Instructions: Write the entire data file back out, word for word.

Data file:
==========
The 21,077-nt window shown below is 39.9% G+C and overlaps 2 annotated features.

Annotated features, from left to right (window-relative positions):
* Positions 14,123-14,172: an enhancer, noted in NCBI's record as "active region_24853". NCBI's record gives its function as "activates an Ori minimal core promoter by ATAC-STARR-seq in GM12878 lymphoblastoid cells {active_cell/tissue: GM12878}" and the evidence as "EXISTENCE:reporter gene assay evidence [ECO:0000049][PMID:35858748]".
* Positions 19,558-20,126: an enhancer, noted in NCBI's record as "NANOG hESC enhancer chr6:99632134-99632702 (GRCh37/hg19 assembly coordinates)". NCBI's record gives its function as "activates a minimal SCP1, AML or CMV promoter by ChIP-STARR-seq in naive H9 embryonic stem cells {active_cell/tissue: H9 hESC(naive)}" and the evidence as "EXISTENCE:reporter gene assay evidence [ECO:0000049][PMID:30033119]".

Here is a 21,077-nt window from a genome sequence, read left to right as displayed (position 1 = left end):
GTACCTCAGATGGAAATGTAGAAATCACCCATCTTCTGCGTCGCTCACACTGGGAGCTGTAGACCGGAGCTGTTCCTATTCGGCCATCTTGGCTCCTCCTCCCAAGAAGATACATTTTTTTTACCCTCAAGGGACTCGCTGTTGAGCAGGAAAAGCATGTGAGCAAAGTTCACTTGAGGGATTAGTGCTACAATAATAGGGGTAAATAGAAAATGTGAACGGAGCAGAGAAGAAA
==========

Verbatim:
The 21,077-nt window shown below is 39.9% G+C and overlaps 2 annotated features.

Annotated features, from left to right (window-relative positions):
* Positions 14,123-14,172: an enhancer, noted in NCBI's record as "active region_24853". NCBI's record gives its function as "activates an Ori minimal core promoter by ATAC-STARR-seq in GM12878 lymphoblastoid cells {active_cell/tissue: GM12878}" and the evidence as "EXISTENCE:reporter gene assay evidence [ECO:0000049][PMID:35858748]".
* Positions 19,558-20,126: an enhancer, noted in NCBI's record as "NANOG hESC enhancer chr6:99632134-99632702 (GRCh37/hg19 assembly coordinates)". NCBI's record gives its function as "activates a minimal SCP1, AML or CMV promoter by ChIP-STARR-seq in naive H9 embryonic stem cells {active_cell/tissue: H9 hESC(naive)}" and the evidence as "EXISTENCE:reporter gene assay evidence [ECO:0000049][PMID:30033119]".

Here is a 21,077-nt window from a genome sequence, read left to right as displayed (position 1 = left end):
GTACCTCAGATGGAAATGTAGAAATCACCCATCTTCTGCGTCGCTCACACTGGGAGCTGTAGACCGGAGCTGTTCCTATTCGGCCATCTTGGCTCCTCCTCCCAAGAAGATACATTTTTTTTACCCTCAAGGGACTCGCTGTTGAGCAGGAAAAGCATGTGAGCAAAGTTCACTTGAGGGATTAGTGCTACAATAATAGGGGTAAATAGAAAATGTGAACGGAGCAGAGAAGAAA